Book Examines Role of Spirituality in the Workplace
Authors explain the connection between spirituality and performance.
Authors explain the connection between spirituality and performance
FAYETTEVILLE, Ark. – Judi Neal’s new book explores the importance of “higher moments,” those times when members of a team experience a strong sense of meaning and purpose connected to the shared vision and successful implementation of a project. These experiences, Neal says, enable teams and the individuals who comprise them to reach a higher level of performance. They can even propel individuals far beyond what they thought was possible.
“Effective teams have a great ‘espirit de corps,’ which can have a powerful and extremely positive impact on performance,” says Neal, director of the Tyson Center for Faith and Spirituality in the Workplace in the Sam M. Walton College of Business. “This experience often takes them to a spiritual place – those moments when one feels the presence of a higher power, something greater than themselves. When this happens, people bring their best to the project and often find themselves soaring to new places, places they never dreamed were possible.”
Neal’s book, The Spirit of Project Management, written with Alan Harpham, examines the role of spirituality in project management. The book is set up as a guide to help project managers be values-centered and willing to act with integrity. But that is only the beginning. The integration of spirituality – the authors provide a popular definition of spirituality simply as that which gives meaning and purpose in life – into the workplace inspires team members.
|Judi Neal. University of Arkansas|
“With a greater understanding of the role of spirituality in project management, project managers will be able to engage their team members’ passion and purpose,” Neal says. “Stated plainly, a sense of spirituality unleashes team members’ creativity and helps them solve difficult problems.”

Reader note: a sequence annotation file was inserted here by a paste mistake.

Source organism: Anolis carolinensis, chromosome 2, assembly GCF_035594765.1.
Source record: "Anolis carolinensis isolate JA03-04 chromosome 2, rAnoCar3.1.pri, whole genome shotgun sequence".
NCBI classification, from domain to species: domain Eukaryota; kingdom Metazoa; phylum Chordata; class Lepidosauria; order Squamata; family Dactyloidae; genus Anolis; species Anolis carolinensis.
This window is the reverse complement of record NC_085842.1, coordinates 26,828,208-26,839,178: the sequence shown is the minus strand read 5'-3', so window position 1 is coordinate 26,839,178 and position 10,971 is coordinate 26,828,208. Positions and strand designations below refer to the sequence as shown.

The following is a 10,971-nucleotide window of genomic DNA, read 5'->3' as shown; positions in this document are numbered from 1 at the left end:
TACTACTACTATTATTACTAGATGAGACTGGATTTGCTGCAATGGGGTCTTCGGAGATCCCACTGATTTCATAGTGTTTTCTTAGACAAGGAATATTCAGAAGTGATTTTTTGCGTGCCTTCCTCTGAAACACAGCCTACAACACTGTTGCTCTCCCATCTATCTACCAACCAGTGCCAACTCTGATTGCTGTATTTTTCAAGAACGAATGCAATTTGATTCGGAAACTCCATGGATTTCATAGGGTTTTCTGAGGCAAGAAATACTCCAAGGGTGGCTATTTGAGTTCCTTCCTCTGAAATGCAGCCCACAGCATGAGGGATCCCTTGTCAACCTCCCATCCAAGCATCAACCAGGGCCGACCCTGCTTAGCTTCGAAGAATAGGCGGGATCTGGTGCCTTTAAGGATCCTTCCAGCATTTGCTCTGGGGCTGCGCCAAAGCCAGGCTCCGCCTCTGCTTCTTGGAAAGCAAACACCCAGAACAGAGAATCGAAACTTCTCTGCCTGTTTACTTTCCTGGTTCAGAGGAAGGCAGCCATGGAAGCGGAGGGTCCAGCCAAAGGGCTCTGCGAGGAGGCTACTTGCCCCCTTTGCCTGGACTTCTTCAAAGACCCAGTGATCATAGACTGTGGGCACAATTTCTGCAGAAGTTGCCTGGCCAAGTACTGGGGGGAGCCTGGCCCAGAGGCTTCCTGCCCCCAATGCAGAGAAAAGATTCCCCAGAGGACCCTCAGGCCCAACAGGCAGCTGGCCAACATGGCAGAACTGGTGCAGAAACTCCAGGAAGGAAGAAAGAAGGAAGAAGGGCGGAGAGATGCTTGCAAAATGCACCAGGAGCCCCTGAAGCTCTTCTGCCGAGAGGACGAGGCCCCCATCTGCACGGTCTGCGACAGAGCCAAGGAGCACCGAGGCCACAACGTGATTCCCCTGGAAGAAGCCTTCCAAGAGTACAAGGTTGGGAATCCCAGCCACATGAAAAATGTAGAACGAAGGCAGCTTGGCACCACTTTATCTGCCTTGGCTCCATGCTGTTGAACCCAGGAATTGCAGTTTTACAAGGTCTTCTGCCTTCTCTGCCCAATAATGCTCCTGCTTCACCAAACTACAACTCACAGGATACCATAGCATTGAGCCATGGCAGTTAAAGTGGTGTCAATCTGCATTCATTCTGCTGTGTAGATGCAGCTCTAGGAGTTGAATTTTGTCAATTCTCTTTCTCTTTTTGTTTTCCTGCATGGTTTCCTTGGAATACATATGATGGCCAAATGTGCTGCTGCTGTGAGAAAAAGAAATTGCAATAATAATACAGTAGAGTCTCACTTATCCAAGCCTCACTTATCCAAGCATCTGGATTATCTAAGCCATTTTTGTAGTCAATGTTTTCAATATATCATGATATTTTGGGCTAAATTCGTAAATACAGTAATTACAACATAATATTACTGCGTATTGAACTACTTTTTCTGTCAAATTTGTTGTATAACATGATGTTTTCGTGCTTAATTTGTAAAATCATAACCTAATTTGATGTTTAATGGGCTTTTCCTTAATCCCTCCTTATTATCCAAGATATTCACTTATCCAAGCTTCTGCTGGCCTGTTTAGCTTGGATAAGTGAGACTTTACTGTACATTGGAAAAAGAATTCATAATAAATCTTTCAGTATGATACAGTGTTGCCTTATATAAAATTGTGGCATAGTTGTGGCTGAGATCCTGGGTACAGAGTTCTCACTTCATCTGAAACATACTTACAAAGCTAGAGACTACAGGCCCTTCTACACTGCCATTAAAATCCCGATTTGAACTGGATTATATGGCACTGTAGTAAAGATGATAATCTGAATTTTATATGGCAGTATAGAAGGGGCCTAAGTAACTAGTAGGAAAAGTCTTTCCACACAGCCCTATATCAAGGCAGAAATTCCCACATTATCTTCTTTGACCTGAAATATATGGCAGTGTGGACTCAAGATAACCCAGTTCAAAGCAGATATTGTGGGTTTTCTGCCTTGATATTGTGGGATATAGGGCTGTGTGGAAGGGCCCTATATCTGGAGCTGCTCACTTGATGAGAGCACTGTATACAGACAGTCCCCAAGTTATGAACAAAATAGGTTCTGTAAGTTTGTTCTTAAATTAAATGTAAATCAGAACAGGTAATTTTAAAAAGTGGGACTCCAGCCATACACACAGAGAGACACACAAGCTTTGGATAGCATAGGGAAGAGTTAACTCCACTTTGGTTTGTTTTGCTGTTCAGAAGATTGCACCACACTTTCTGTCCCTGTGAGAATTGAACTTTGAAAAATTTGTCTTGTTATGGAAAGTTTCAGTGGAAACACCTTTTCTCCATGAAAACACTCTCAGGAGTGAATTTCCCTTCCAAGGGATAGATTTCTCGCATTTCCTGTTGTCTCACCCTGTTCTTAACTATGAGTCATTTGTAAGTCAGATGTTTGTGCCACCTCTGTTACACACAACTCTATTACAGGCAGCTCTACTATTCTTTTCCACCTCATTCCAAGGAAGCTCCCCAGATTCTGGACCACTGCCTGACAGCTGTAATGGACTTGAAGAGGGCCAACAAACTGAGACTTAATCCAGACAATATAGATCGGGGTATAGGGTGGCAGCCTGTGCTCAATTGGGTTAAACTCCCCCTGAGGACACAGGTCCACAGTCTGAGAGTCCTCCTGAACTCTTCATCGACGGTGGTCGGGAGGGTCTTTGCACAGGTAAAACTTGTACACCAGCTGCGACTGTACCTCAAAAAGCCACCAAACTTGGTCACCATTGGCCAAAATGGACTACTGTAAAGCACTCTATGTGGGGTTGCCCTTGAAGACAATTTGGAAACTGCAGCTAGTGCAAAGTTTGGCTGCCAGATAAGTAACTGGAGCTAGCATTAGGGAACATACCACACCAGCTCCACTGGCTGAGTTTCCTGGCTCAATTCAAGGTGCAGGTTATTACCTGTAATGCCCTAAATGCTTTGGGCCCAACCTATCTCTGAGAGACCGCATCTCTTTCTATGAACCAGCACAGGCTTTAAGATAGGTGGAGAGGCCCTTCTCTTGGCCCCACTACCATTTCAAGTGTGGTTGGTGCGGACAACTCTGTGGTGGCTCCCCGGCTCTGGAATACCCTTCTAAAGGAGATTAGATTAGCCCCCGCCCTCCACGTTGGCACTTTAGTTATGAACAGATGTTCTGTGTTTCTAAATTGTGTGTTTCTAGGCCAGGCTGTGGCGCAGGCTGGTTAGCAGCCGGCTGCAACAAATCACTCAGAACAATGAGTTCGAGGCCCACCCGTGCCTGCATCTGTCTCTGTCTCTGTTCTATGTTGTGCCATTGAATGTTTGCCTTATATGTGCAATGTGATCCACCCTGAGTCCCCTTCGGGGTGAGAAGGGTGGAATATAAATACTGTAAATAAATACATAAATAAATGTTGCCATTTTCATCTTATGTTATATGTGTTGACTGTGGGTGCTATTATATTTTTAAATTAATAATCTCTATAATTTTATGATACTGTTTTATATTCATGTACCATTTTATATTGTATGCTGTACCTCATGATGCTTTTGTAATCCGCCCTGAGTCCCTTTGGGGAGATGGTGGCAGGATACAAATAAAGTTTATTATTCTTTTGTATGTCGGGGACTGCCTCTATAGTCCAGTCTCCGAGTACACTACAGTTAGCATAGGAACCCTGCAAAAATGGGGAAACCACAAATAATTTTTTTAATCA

The authors first provide a context for spirituality and project management and then explore the history of major projects that have included a spirituality component, including the ancient pyramids of Egypt and South America, the Xian burial site in China, the Great Mosque in Damascus, Syria, the great cathedrals of Europe and the Taj Mahal in India. Citing these examples, Neal and Harpham contend that spirituality has always been interwoven into the work of project management, although this has seldom been explicit.
With special attention to the individual, project teams and the organization as a whole, the second half of the book discusses how spirituality can be integrated into the workplace. These chapters focus on aligning the vision and meaning for projects, spiritual leadership, communication, creativity and the spirit of the group. There are also sections devoted to technology, systems change, appreciative inquiry and organization orientations.
Years ago, Neal became interested in the topic of spirituality in the workplace when she discovered that the organization she worked for was breaking the law and endangering its employees. She became a whistleblower, which put her life in danger.
“That crisis helped me understand that spirituality and a trust in something greater than ourselves are at the core of life and cannot be treated peripherally,” Neal said. “By this, I mean we cannot lead a spiritual life only outside of work. If life is to have meaning and purpose, we must live spiritually all the time.”